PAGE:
The country’s euthanasia debate grew even murkier Feb. 27 with a judge’s decision to drop first-degree murder charges against Halifax respirologist Dr. Nancy Morrison.
Morrison was charged with first-degree murder last spring after it was alleged she administered potassium chloride to Paul Mills, 66, a Moncton, N.B. man being treated for cancer of the esophagus.
Acting on information from a colleague who described Morrison’s role as “active euthanasia,” police arrested Morrison on May 6, 1997 and filed first-degree murder charges.
A publication ban has inhibited pro-life response to the acquittal. Still, some groups believe the move could lead to greater public acceptance of euthanasia and assisted suicide.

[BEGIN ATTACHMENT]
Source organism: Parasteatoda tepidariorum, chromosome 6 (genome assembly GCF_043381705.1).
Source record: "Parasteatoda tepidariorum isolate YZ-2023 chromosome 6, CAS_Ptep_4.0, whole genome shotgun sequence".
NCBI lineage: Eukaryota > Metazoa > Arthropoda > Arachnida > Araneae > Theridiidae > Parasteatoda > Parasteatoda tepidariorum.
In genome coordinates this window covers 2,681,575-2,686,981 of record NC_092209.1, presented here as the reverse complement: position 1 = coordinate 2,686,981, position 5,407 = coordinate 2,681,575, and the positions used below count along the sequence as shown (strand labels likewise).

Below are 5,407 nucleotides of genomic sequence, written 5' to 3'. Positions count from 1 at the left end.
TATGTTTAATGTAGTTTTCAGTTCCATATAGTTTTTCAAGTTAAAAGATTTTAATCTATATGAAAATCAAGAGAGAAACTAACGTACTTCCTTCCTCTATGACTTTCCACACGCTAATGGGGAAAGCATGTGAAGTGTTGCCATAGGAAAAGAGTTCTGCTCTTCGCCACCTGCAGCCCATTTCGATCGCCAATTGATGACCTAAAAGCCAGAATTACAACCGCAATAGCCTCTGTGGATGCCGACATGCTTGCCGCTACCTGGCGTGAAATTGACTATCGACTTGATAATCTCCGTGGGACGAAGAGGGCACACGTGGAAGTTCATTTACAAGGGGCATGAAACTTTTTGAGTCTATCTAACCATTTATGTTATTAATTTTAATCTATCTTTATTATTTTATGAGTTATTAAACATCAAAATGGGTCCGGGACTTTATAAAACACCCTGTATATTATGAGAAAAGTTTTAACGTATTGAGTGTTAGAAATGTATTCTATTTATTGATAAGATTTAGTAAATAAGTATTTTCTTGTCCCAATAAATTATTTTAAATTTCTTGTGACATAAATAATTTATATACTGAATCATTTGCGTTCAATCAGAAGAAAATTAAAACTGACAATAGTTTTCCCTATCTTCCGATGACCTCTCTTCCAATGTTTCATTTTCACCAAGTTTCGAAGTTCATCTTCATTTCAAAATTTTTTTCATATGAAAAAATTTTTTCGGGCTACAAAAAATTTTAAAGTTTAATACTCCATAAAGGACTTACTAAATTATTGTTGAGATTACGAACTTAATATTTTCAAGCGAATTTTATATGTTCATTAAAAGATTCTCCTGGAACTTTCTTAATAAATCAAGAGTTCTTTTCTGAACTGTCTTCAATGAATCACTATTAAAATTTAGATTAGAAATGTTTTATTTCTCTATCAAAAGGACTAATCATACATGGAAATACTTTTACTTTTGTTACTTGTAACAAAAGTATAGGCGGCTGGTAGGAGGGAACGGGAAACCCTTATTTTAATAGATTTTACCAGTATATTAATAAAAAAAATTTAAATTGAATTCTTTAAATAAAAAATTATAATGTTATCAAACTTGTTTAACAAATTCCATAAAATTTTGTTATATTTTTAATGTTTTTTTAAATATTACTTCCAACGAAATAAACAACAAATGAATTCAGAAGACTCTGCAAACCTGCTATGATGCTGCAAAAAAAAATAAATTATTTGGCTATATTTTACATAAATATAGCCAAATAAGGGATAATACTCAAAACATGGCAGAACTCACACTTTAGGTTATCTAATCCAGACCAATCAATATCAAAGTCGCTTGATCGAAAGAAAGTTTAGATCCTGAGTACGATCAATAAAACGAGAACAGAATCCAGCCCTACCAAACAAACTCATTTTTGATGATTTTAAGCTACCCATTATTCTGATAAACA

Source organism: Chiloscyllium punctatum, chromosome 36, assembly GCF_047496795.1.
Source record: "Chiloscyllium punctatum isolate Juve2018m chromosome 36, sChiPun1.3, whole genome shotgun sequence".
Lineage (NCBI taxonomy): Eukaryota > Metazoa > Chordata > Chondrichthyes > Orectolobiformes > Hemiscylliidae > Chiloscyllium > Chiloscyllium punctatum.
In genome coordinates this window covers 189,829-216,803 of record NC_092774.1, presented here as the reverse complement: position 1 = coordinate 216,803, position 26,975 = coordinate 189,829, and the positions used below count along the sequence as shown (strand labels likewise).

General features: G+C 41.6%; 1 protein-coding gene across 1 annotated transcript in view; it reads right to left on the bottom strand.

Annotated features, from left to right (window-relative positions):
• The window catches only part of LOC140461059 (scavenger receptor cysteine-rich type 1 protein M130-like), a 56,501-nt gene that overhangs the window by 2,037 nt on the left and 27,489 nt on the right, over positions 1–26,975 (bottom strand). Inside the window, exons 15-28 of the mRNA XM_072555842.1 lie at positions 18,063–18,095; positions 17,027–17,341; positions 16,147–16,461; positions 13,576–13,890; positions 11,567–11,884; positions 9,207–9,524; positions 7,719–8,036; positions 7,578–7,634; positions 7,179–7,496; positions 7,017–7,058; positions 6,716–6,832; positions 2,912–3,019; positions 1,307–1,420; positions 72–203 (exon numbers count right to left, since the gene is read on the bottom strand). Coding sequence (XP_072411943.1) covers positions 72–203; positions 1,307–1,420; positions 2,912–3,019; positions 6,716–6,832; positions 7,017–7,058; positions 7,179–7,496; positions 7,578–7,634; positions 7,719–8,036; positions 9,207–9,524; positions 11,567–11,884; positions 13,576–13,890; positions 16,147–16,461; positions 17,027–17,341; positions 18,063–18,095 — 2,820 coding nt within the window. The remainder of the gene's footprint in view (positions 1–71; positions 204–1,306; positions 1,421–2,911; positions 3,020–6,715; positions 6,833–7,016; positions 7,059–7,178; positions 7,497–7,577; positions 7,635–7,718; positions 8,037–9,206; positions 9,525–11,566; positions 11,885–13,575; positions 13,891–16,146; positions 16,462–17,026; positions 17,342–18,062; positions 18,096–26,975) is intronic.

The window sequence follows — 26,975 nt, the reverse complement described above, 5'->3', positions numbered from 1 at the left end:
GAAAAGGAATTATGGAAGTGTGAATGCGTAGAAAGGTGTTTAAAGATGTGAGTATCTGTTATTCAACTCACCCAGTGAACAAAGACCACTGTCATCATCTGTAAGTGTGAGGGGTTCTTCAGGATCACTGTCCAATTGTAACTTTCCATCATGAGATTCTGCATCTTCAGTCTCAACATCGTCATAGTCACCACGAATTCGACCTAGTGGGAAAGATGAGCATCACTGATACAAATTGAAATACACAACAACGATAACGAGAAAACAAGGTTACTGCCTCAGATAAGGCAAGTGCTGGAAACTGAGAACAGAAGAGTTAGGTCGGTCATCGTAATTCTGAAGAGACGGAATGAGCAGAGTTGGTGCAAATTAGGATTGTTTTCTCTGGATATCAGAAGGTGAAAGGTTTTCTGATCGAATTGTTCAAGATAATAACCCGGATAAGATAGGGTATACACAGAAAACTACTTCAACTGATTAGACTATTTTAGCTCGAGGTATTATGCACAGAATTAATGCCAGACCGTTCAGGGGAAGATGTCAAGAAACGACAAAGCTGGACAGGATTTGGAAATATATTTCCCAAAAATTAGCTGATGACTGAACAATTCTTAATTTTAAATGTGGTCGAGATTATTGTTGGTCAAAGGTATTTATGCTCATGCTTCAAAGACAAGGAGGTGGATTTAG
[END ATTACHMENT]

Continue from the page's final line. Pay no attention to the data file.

“If indeed this physician hastened the death of her patient, we are heading for perilous times,” said Mary Ellen Douglas, national organizer with the pro-life group, Campaign Life Coalition.
Douglas said the Morrison case shows the need for Canadian legislators and justice officials to enforce existing laws against euthanasia.
“The law must protect our most vulnerable citizens,” Douglas said. “And those who wold kill them must be told that such actions are not tolerated.”
Douglas expressed fear right-to-die advocates will exploit the Morrison decision to lobby for a change in the Criminal Code with respect to assisted suicide.
Cynthia Clarke, director of Campaign Life Coalition Nova Scotia, said Morrison should not be viewed as a Canadian version of U.S. suicide doctor Jack Kevorkian.
“Morrison is not a euthanasia rights activist, though both she and her actions are being used by those who wish mercy killing to be legal,” Clarke said.
“Although the laws on the books are necessary to protect us from those who might choose our time of death for us, perhaps the physicians’ concerns must be listened to as well,” Clarke suggested.